How to Draw an Op Art Bullseye

Today I’m going to show you how to draw an op art bullseye in this easy to follow step by step lesson. I’ve used this design in several of my classes. It can be used as a finished work of art all on it’s own. Or it can be used in the background to add an interesting accent. This lesson can be done with a variety of age groups and the variations are endless. From the medium you use, to the colors schemes you apply to your finished drawing.


What is Op Art

Op art, short for optical art, is a form of abstract art that fools your eye. One of two things usually happens when viewing optical art. Either the lines and shapes appear to move, or you see something different depending on where you focus your eyes. Bridget Riley and Victor Vasarely are credited as being the founders of the optical art movement which emerged in the 1960’s.


Art Supplies




Colored Pencils (or other medium for adding color)


Step by Step How to Draw an Op Art Bullseye

Vanishing Point

The first thing you need to do is decide where you want your vanishing point to be. The vanishing point is the spot where your lines come together. You can draw it right in the center of your paper or you can place it somewhere off-center. The choice is totally up to you. Where you place your vanishing point will change the look of your final drawing.



Draw Your Lines

After you’ve decided where to place your vanishing point, draw radiating lines coming out from that point. I find it easier if you use a ruler to do this. Make sure you draw an even number of lines. If you draw an odd number of lines, your pattern will not work out. I used a regular pencil to draw everything out first. The space between each line does not have to be the same. However, you want to avoid having too large of gaps as it will making lining up your curved lines in the next steps more difficult.

You could also draw these lines freehand. Using a ruler or drawing them freehand will give you slightly different looks.



Add Curved Lines

Draw curved lines in each of the sections. When drawing your lines, alternate between curving your lines down and curving them up (from section to section). I started my first section with lines that the arch curves up. Try to keep your curved lines as close to the same as possible. They should be parallel with each other. In the image below, the first section is completed.



The adjacent sections on the left and the right will need to curve the opposite direction, so I curved them down. When drawing your lines, you want them to line up with the lines on either side. If your lines do not line up with one another, your final drawing will not look right.



Work your way around each section, alternating the direction your lines curve until all your sections have been filled in. If you drew an odd number of radiating lines, you’ll end up with two adjacent sections having the same direction of curved lines. If this happens, you would need to start over as it would ruin the optical illusion.



Outline and Coloring Your Op Art Bullseye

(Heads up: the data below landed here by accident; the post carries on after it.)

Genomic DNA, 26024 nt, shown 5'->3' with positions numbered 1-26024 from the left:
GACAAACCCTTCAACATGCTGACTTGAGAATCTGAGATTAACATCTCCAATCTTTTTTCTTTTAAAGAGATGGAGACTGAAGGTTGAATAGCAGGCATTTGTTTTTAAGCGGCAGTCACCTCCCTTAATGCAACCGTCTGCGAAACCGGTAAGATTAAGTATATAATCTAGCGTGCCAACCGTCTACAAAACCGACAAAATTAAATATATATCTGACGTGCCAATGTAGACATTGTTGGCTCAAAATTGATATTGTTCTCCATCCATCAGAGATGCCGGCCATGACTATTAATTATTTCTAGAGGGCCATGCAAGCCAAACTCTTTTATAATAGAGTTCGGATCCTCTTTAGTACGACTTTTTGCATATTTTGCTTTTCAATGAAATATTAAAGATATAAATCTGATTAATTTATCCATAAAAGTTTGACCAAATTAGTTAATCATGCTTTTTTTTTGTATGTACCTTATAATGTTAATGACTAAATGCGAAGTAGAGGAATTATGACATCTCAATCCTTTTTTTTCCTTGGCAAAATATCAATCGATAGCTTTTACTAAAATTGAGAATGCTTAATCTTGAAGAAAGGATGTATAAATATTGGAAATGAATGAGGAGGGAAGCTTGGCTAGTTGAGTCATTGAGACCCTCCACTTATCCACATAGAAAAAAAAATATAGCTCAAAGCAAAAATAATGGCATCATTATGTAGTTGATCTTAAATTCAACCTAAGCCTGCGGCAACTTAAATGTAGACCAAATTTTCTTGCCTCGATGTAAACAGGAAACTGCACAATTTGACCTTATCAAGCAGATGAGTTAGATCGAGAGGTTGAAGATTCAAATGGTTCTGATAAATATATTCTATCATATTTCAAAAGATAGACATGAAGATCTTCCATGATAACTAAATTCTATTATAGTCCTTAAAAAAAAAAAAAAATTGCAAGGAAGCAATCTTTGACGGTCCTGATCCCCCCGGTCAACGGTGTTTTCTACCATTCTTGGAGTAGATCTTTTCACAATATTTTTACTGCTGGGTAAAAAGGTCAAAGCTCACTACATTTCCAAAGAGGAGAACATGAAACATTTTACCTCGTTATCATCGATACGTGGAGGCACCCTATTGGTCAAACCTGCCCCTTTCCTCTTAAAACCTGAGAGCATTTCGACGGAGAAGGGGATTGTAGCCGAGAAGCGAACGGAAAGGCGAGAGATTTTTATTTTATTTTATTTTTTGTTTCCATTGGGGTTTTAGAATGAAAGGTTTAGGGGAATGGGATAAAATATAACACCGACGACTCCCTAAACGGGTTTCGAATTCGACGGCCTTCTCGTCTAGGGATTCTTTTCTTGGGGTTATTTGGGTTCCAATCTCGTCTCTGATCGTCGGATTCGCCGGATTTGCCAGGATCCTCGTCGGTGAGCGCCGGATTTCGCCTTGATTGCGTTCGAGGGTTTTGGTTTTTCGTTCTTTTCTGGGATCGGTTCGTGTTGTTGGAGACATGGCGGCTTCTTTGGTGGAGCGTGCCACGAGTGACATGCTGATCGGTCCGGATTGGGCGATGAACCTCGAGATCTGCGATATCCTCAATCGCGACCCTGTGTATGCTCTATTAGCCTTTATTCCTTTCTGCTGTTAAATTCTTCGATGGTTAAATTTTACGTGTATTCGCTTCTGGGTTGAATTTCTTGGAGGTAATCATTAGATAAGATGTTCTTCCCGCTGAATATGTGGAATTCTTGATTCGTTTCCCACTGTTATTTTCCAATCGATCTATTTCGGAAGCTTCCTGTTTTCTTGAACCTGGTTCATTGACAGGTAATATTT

Now it’s time to outline your drawing and add color to your sections. You can choose one color and leave the sections in between white. Or you can use two or more colors. Just be sure to alternate colors and stick to a pattern. I decided to use only black for my drawing. I used a black Prismacolor pencil. You could also use a thin black marker to outline your drawing.


When adding color, leave a little bit of a highlight right down the center of each section to make your drawing look more three-dimensional. You could also go in with a kneaded erases after coloring and lift some of the color back off. I find it easier to just leave a little bit of white showing.

If you choose to use more than one color, I would encourage you to use a color scheme. If you use random colors, your final work of art will not have unity. Following a color scheme will make your finished work much more interesting to look at.


Alternate Colored Areas

Continue working your way around your drawing, adding color to alternating sections. In my example, if an area is black, the one directly next to it will  need to be white. The pattern should alternate black and white from the vanishing point to the outside edge of your paper. You should also have an alternating black and white pattern going around your drawing.


Completed Pattern

This is what your drawing should look like with everything filled in. As you can see, I left a white highlight right down the center of each section of black. Leaving the highlights gives the effect of the sections being rounded and makes it look like they are popping off the paper.


The Finished Work of Art

The last thing I did was to go in and add some shadows along the edges to make the drawing look even more three-dimensional. You can shade in your edges or leave them the way they are. This is a personal preference.



I hope you enjoyed this lesson on how to draw an op art bullseye. Don’t be afraid to experiment with different color schemes and different media.



The example below was created in a slightly different manner. For this one I drew my radiating lines without using a ruler, so they are not quite as straight as the ones in the previous example. I also used a black marker for my outlines and to fill in the black areas. For the color, I used a cool color scheme.



I did my drawing on an Artist Trading Card (ATC). Once traded, this card will be sent off to a new home. If you are not familiar with ATCs, I encourage you to check out my tutorial on How to Make Artist Trading Cards. ATCs are a great way to practice drawing and creating works of art.


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